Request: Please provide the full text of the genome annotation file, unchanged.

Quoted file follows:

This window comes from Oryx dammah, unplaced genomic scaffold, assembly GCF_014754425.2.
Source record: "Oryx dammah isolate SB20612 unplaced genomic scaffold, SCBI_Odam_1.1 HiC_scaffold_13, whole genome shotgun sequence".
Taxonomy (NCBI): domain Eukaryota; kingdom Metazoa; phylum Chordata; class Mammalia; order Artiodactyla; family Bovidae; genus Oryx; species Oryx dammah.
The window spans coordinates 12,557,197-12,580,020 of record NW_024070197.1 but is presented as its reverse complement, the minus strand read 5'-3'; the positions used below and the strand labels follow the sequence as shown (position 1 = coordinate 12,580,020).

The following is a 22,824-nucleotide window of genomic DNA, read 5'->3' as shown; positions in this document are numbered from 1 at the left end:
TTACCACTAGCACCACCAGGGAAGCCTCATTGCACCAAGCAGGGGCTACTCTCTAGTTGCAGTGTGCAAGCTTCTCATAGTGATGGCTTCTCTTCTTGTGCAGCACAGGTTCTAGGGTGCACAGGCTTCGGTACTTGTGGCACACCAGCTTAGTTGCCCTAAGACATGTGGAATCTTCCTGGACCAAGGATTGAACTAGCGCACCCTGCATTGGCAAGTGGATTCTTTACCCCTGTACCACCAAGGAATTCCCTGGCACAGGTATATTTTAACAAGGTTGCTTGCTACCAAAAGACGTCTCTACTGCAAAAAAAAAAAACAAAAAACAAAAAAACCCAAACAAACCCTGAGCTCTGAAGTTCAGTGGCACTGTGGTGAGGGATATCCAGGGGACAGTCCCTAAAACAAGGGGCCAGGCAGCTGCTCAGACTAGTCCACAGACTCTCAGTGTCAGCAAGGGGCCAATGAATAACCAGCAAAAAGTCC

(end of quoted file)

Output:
This window comes from Oryx dammah, unplaced genomic scaffold, assembly GCF_014754425.2.
Source record: "Oryx dammah isolate SB20612 unplaced genomic scaffold, SCBI_Odam_1.1 HiC_scaffold_13, whole genome shotgun sequence".
Taxonomy (NCBI): domain Eukaryota; kingdom Metazoa; phylum Chordata; class Mammalia; order Artiodactyla; family Bovidae; genus Oryx; species Oryx dammah.
The window spans coordinates 12,557,197-12,580,020 of record NW_024070197.1 but is presented as its reverse complement, the minus strand read 5'-3'; the positions used below and the strand labels follow the sequence as shown (position 1 = coordinate 12,580,020).

The following is a 22,824-nucleotide window of genomic DNA, read 5'->3' as shown; positions in this document are numbered from 1 at the left end:
TTACCACTAGCACCACCAGGGAAGCCTCATTGCACCAAGCAGGGGCTACTCTCTAGTTGCAGTGTGCAAGCTTCTCATAGTGATGGCTTCTCTTCTTGTGCAGCACAGGTTCTAGGGTGCACAGGCTTCGGTACTTGTGGCACACCAGCTTAGTTGCCCTAAGACATGTGGAATCTTCCTGGACCAAGGATTGAACTAGCGCACCCTGCATTGGCAAGTGGATTCTTTACCCCTGTACCACCAAGGAATTCCCTGGCACAGGTATATTTTAACAAGGTTGCTTGCTACCAAAAGACGTCTCTACTGCAAAAAAAAAAAACAAAAAACAAAAAAACCCAAACAAACCCTGAGCTCTGAAGTTCAGTGGCACTGTGGTGAGGGATATCCAGGGGACAGTCCCTAAAACAAGGGGCCAGGCAGCTGCTCAGACTAGTCCACAGACTCTCAGTGTCAGCAAGGGGCCAATGAATAACCAGCAAAAAGTCC